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Strait reaches the top

Wednesday, October 14, 2015 – George Strait topped the Billboard Country Albums chart with "Cold Conversation" in its second week out. Luke Bryan led the Hot Country Songs chart with "Strip It Down" for the week ending Oct. 24.

Brett Eldredge again was second on the songs chart with "Lose My Mind." Old Dominion and Cam both moved up three, to three and four respectively with "Break Up With Him" and "Burning House." Kenny Chesney's "Save It For a Rainy Day" closed out the top five.

Chris Young was seventh, up three, with "I'm Comin' Over." Thomas Rhett's "Die a Happy Man" jumped 5 spots to 11. "Fly" from Maddie & Tae was off the charts last week, but resurfaced at 12 this week.

On the albums chart, Strait took over from Don Henley's "Cass County," which slipped to second. Rhett was third with "Tangled Up." Luke Bryan and Sam Hunt were fourth and fifth with "Kill the Lights" and "Montevallo" respectively.

Kane Brown's "Closer" EP jumped from 32 to 10. The Wood Brothers debuted at 12 with "Paradise." Alabama was at 19 with an older release, "Angels Among Us: Hymns & Gospel Favorites," up 18.

Mipso debuted in first on the Bluegrass Albums chart with "Old Time Reverie," one ahead of "Flatt Lonesome's "Runaway Train," which also made its debut. The Earls of Leicester were third with their self-titled release. Last week's chart topper, "Radio" by Steep Canyon Rangers" was fourth. Bela Fleck & Abigail Washburn were up from 11 to 5.

On the overall top 200, Rhett was 7th, Strait 8th, Bryan 9th, Henley 10th and Hunt 18th. The top 200 and country albums charts utilize different criteria.

More news for George Strait

CD reviews for George Strait

Cold Beer Conversation CD review - Cold Beer Conversation
recording front. This surprise release shows an artist now in his early 60s completely capable of being the leading voice for his brand of country music, which is increasingly rare these days. Strait always has enjoyed a voice that resonates and is dexterous depending on the style. And the Texan sticks with the types of styles that brought him to the top - traditional country ("Let It Go," "Goin' Goin' Gone"), Texas swing ("It Takes All Kinds") and Zydeco »»»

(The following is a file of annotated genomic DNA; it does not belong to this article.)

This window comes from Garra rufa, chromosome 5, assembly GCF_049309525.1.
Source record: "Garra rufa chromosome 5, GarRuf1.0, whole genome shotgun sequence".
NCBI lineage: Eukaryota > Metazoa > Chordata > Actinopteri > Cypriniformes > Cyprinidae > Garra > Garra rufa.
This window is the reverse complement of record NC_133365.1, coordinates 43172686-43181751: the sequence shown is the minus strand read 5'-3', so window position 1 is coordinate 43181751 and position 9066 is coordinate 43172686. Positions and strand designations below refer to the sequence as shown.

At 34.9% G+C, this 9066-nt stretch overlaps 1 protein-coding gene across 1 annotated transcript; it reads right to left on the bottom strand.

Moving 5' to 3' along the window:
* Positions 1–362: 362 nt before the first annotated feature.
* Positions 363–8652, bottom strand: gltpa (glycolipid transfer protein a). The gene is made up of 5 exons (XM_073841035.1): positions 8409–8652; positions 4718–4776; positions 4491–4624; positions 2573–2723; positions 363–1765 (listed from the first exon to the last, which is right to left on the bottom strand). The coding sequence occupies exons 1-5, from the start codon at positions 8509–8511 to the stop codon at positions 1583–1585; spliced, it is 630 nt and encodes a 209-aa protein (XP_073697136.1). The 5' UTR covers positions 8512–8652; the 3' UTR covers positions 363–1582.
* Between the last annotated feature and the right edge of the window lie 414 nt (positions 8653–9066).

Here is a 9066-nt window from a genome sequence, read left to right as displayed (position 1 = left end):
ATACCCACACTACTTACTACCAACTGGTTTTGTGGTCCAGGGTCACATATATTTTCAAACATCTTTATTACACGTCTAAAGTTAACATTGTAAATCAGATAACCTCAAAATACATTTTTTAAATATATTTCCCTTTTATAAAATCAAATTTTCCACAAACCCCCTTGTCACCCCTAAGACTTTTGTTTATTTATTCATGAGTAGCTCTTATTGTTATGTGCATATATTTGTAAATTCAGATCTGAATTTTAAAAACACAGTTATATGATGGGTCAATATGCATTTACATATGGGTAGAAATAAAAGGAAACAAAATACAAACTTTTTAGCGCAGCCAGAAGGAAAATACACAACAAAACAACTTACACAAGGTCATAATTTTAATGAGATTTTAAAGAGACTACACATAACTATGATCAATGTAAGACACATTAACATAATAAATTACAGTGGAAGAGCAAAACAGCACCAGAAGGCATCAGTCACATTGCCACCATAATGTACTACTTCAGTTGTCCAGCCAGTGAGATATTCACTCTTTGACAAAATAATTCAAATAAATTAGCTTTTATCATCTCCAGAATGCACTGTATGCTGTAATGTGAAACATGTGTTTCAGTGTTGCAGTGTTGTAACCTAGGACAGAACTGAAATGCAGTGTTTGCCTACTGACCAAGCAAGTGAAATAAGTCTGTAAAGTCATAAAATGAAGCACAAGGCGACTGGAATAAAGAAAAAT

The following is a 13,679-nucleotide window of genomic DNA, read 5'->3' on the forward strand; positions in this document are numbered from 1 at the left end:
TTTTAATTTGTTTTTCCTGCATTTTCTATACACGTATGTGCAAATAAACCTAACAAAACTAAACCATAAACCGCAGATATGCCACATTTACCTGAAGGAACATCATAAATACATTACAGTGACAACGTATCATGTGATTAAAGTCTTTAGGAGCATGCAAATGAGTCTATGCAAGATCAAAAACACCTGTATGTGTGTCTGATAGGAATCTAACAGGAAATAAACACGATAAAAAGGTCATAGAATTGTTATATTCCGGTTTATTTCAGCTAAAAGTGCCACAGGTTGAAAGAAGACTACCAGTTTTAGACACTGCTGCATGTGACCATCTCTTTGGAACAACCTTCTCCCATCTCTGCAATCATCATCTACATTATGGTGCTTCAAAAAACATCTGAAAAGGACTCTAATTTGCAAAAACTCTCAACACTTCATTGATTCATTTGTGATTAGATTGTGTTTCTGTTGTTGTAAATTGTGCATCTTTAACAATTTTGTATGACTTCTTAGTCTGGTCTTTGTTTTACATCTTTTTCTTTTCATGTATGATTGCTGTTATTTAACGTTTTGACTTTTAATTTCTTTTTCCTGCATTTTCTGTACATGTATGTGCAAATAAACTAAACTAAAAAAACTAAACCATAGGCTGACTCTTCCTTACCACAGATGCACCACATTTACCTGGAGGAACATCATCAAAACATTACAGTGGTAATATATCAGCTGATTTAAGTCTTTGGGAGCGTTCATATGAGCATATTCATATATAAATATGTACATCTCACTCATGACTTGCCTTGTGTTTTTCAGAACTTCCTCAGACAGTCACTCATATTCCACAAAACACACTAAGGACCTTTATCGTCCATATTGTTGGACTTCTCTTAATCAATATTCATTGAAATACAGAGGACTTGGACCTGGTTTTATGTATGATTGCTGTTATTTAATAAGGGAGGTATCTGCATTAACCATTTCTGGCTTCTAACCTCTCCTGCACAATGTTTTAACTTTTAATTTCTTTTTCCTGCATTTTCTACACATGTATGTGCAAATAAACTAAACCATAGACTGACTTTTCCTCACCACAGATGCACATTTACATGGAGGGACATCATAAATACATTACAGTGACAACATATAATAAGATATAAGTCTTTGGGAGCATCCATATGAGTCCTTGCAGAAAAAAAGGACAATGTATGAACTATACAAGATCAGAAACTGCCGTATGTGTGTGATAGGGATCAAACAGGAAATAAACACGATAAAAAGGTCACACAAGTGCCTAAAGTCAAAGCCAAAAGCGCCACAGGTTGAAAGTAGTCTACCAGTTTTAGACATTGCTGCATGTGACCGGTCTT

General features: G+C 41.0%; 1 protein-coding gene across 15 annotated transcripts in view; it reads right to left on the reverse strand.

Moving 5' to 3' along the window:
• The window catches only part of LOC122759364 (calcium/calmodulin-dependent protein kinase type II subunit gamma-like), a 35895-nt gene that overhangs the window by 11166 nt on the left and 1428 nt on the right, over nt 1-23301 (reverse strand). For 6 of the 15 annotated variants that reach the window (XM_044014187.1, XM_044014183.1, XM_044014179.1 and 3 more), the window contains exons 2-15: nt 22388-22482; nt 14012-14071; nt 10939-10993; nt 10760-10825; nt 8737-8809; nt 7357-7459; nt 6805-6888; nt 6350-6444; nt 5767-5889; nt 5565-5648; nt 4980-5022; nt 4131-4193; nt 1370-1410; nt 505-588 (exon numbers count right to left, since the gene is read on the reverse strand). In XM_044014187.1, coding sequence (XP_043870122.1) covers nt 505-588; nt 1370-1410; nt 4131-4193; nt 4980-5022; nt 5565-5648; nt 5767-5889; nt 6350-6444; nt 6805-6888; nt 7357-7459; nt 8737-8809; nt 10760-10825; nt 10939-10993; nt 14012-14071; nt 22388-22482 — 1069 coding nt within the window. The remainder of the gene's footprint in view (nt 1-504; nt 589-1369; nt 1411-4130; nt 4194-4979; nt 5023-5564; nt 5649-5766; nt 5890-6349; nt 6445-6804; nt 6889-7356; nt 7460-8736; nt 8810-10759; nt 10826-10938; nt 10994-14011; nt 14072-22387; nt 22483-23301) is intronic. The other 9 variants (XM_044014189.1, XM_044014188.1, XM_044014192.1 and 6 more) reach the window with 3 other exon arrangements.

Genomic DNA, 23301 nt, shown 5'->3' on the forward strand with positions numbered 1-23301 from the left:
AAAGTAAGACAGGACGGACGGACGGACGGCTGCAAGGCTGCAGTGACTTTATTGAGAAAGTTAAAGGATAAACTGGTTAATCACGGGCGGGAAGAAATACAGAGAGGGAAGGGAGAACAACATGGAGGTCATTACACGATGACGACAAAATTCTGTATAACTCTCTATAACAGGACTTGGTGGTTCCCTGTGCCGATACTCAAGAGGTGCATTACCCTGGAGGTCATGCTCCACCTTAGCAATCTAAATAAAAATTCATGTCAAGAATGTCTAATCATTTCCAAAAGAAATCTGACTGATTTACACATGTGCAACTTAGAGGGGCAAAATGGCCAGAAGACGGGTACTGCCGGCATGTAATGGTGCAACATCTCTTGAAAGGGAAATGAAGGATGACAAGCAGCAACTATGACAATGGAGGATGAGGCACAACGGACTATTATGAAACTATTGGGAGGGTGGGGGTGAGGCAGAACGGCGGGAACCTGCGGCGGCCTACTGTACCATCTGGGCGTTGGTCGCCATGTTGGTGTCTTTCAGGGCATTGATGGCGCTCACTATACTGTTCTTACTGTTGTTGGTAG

The Cowboy Rides Away: Live From AT&T Stadium CD review - The Cowboy Rides Away: Live From AT&T Stadium
George Strait has been one of the most dependable country music stars for three decades. In this day and age, the Texan is a certifiable throwback. He's low key, not a self-promoter. All's he has done is churn out hit after hit for decade after decade. He has not been the kind of artist who put his finger up in the air either or trading his cowboy hat for a baseball cap. When looking up the definition of traditional country, George Strait sits at the top. Strait tackles 20 songs on »»»
Love Is Everything CD review - Love Is Everything
George Strait may have reached his seventh decade, but he shows zero signs of slowing down. In fact, Strait seems to be getting even more consistent as he gets older. Strait doesn't stray all that far from the formula that has resulted in superstar status. First and foremost, that means his sonorous voice is mixed far above the music, a very good thing. He is comfortable on everything including hard core country (pedal steel, fiddle and mandolin are not tacked on afterthoughts with »»»
Editorial: Walking the talk – When names like Hank Williams, Johnny Cash, Waylon and the Hag are invoked, you're talking hard core country. These are the touchstones of country , the guys who made country music what it was and still is (or maybe can be). When these folks would sing about being down-and-out and the rough-and-tumble, they knew of what they were singing about. Fast forward a few years to the country singers of today. »»»
Concert Review: LSD tour provides a lot of highs – This was not your grandkids' country, that's for sure. Even the name of the tour - the LSD Tour - was a throwback (albeit far before the principals were making music). But make no mistake about it. With the ever cool country traditionalist Dwight Yoakam, the country with some rock and blues and rabble rousing of Steve Earle thrown in and the... »»»
Concert Review: Alvin, Gilmore fortunately get together – Dave Alvin and Jimmie Dale Gilmore had known each other for decades, but it wasn't until last year that they toured together in a guitar pull setting. What started as a small Texas tour mushroomed into points east and west and eventually the release earlier this month of their blues-based disc, "Downey to Lubbock." And now we have the... »»»
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Things Change CD review - Things Change
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Hard Times Are Relative CD review - Hard Times Are Relative
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